Ecology and Control of Invasive Reptiles in Florida

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This project involves ongoing development of tools for the detection and capture of invasive reptiles in Florida, with an emphasis on Burmese pythons (Python bivittatus) and Black and white tegu lizards (Salvator merianae). The goals are to reduce the risk of reptile invasions in high-value resources such as Everglades National Park and the Florida Keys, to access early detection methods of new incipient populations, to maintain rapid response capacity, and understand the population biology and habitat use of invasive reptiles to inform management options.

USGS Biological Science Technician Michelle Collier holds an invasive Argentine Tegu lizard.

Scientist Michelle Collier holding a black and white Tegu. USGS photo.



The Florida Everglades encompass a vast subtropical ecosystem including Everglades National Park, which is the only place in the United States designated as a World Heritage Site, an International Biosphere Reserve, and a Wetland of International Significance. Billions of dollars have been committed to the long-term restoration of this ecosystem, but burgeoning populations of introduced and invasive reptiles threaten prospects for restoration.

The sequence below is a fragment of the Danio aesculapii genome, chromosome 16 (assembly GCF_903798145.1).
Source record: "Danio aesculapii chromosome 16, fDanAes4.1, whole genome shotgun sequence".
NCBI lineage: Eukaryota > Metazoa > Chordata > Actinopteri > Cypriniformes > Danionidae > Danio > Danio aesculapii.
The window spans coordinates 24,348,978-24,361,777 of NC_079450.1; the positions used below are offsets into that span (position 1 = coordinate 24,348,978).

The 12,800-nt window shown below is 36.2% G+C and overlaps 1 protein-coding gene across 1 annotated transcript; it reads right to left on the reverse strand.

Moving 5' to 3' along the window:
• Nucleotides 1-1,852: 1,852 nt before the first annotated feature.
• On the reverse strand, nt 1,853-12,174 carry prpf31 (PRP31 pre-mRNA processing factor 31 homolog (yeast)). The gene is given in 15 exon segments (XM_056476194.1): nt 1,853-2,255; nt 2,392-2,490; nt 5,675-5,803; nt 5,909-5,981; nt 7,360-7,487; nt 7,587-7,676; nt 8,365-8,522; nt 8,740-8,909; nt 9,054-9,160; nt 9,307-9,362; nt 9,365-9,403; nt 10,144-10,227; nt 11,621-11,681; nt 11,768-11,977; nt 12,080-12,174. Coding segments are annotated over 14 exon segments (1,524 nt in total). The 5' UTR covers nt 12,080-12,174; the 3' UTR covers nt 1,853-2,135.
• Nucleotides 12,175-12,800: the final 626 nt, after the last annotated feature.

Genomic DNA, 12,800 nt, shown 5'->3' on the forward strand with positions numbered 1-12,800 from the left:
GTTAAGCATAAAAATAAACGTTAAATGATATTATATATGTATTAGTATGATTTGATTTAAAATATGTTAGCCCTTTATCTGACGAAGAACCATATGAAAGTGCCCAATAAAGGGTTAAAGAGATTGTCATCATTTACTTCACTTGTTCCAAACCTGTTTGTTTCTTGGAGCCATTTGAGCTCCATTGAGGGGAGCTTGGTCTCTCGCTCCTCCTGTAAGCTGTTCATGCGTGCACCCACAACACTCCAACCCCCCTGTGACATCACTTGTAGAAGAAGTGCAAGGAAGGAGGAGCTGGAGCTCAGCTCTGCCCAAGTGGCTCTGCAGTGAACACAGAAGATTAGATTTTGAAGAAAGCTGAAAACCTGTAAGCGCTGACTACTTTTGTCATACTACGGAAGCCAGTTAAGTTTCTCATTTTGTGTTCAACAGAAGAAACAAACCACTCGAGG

A Burmese python slithering in the grass in the Everglades.

A Burmese python slithering in the grass in the Everglades. Photo by: Emma Hanslowe, USGS. Public domain.



The Burmese python is the most widely known of these invaders, and this giant snake appears to have contributed to drastic declines among several species of midsized mammals in the Everglades. However, other large predatory species including the Argentine tegu and Northern African Python are also established in southern Florida, and the potential impacts of these species are not widely understood.

FORT scientists are conducting research on a range of detection and control tools for invasive reptiles in Florida, including environmental DNA sampling methods, trap development and field testing, and validation of visual searching efficacy. Scientists are also conducting basic ecological research to better understand impacts of these invasive predators and to identify ecological or behavioral vulnerabilities that can be exploited by control tools.